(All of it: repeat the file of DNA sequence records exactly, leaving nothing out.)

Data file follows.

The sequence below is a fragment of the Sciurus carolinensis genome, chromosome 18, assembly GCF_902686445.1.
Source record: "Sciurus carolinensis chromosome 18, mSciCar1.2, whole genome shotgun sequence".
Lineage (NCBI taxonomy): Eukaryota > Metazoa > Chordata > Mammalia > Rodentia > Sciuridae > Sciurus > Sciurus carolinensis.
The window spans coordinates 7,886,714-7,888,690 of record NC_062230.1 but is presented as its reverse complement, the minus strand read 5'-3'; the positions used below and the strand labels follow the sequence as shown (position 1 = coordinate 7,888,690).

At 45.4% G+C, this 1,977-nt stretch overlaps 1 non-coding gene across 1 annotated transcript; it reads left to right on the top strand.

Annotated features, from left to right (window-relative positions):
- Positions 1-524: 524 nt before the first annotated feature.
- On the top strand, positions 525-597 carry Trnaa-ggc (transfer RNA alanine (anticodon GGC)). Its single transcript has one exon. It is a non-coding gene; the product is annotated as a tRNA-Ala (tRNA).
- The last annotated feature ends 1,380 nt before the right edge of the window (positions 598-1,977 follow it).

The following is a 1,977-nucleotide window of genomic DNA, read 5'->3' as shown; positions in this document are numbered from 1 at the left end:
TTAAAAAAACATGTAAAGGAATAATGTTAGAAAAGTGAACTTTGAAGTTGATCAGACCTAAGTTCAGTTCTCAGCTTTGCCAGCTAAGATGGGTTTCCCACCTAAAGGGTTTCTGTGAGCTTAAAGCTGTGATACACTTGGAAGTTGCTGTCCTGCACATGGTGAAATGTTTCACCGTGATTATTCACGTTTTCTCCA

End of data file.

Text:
The sequence below is a fragment of the Sciurus carolinensis genome, chromosome 18, assembly GCF_902686445.1.
Source record: "Sciurus carolinensis chromosome 18, mSciCar1.2, whole genome shotgun sequence".
Lineage (NCBI taxonomy): Eukaryota > Metazoa > Chordata > Mammalia > Rodentia > Sciuridae > Sciurus > Sciurus carolinensis.
The window spans coordinates 7,886,714-7,888,690 of record NC_062230.1 but is presented as its reverse complement, the minus strand read 5'-3'; the positions used below and the strand labels follow the sequence as shown (position 1 = coordinate 7,888,690).

At 45.4% G+C, this 1,977-nt stretch overlaps 1 non-coding gene across 1 annotated transcript; it reads left to right on the top strand.

Annotated features, from left to right (window-relative positions):
- Positions 1-524: 524 nt before the first annotated feature.
- On the top strand, positions 525-597 carry Trnaa-ggc (transfer RNA alanine (anticodon GGC)). Its single transcript has one exon. It is a non-coding gene; the product is annotated as a tRNA-Ala (tRNA).
- The last annotated feature ends 1,380 nt before the right edge of the window (positions 598-1,977 follow it).

The following is a 1,977-nucleotide window of genomic DNA, read 5'->3' as shown; positions in this document are numbered from 1 at the left end:
TTAAAAAAACATGTAAAGGAATAATGTTAGAAAAGTGAACTTTGAAGTTGATCAGACCTAAGTTCAGTTCTCAGCTTTGCCAGCTAAGATGGGTTTCCCACCTAAAGGGTTTCTGTGAGCTTAAAGCTGTGATACACTTGGAAGTTGCTGTCCTGCACATGGTGAAATGTTTCACCGTGATTATTCACGTTTTCTCCA